2013 | what's in a head
In 2014 I completed an internship at the Bodyworlds plastinarium in Guben, Germany, where I was responsible for anatomical positioning of vasculature, muscles and nerves on freshly plastinated specimens of human heads. I was given the (deceased human and freshly plastinated) specimen and a stack of medical text books and asked to ensure that that former looked like the latter, that is, the ‘real life’ specimen echoed the anatomical knowledge already collected and recorded in the text books. I spent hours researching the placement of everything, crosschecking in dissection books, text books etc. and during this time found duplications, contradictions, things missing, and other errors I naively assumed would never appear in science texts, and towards the end, I realized I was chasing something to some degree unreachable: “Scientifically correct” would only be another interpretation of the word “correct”. What I had originally looked forward to as an opportunity to experience medical empiricism at its finest was in fact as elaborate a myth as art can be.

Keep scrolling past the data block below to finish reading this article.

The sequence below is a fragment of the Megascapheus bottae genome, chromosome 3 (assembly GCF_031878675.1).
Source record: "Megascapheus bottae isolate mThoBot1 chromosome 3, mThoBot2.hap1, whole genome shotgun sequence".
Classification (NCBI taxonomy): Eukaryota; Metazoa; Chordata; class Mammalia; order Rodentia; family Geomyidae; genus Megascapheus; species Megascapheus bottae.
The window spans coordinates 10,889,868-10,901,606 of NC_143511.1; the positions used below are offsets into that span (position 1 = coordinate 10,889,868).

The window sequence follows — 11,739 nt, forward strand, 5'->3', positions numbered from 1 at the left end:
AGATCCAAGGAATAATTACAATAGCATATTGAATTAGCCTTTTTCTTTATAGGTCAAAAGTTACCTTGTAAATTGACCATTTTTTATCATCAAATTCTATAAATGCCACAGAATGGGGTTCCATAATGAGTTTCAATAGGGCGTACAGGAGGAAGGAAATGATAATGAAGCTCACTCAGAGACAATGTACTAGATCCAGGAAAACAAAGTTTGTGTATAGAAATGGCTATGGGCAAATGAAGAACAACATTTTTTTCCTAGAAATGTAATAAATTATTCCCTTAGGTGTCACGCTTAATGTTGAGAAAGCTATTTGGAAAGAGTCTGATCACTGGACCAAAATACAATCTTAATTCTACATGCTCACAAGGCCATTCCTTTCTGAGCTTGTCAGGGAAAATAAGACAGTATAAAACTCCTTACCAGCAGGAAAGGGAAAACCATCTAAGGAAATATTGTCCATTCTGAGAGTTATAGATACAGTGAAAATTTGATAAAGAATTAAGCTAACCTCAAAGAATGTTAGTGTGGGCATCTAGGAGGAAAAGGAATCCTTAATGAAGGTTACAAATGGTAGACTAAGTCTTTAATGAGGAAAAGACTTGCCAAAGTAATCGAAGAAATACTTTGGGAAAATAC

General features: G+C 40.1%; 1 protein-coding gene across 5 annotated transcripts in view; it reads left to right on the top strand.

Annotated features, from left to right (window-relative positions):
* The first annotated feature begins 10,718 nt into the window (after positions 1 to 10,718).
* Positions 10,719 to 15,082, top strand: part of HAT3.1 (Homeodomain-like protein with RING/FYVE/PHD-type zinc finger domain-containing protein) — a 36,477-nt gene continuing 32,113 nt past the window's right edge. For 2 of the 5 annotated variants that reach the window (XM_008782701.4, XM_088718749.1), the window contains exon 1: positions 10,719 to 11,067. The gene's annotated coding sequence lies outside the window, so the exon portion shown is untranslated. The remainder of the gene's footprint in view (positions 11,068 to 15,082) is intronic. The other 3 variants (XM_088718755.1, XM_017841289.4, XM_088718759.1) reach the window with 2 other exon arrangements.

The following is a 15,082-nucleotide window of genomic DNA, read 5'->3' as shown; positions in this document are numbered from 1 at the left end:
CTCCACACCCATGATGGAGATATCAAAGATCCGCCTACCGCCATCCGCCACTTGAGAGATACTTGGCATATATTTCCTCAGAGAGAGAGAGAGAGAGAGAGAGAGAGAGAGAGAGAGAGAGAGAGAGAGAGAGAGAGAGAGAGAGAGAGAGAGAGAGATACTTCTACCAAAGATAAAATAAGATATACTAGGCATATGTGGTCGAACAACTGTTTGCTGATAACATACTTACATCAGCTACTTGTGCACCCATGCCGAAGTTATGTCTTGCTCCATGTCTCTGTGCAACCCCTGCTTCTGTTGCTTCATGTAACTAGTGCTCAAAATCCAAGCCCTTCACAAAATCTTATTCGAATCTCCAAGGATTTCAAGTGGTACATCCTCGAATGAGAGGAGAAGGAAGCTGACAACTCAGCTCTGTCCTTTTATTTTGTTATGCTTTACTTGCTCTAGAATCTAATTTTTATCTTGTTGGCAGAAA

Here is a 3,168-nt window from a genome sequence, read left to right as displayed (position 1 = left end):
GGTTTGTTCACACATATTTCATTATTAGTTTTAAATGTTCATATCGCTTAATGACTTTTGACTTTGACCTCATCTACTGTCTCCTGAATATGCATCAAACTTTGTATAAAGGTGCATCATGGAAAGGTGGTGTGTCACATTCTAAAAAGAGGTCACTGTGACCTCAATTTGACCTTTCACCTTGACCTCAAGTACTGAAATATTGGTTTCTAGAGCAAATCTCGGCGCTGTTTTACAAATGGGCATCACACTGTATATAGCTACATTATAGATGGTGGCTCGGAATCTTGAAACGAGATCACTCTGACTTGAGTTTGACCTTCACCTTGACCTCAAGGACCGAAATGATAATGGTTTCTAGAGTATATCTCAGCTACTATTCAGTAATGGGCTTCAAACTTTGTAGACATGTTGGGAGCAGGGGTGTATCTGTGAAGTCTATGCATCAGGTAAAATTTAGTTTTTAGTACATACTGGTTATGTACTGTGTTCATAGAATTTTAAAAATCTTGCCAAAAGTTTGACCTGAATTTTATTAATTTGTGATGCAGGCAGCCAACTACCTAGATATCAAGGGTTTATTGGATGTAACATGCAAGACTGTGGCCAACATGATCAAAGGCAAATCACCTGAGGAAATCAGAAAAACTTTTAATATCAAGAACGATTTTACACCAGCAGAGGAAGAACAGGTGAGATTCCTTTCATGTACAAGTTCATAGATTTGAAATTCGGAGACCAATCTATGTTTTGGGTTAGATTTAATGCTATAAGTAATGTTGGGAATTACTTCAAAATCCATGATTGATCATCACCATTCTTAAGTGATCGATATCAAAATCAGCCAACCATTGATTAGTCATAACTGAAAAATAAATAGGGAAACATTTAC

The drawings: on their own each system alerts the viewer to the simple organic and beautiful growing structures contained within each and every one of us. And when all the systems are put together, the result is chaos. A (during a lifetime) relatively perfectly functioning organic chaos.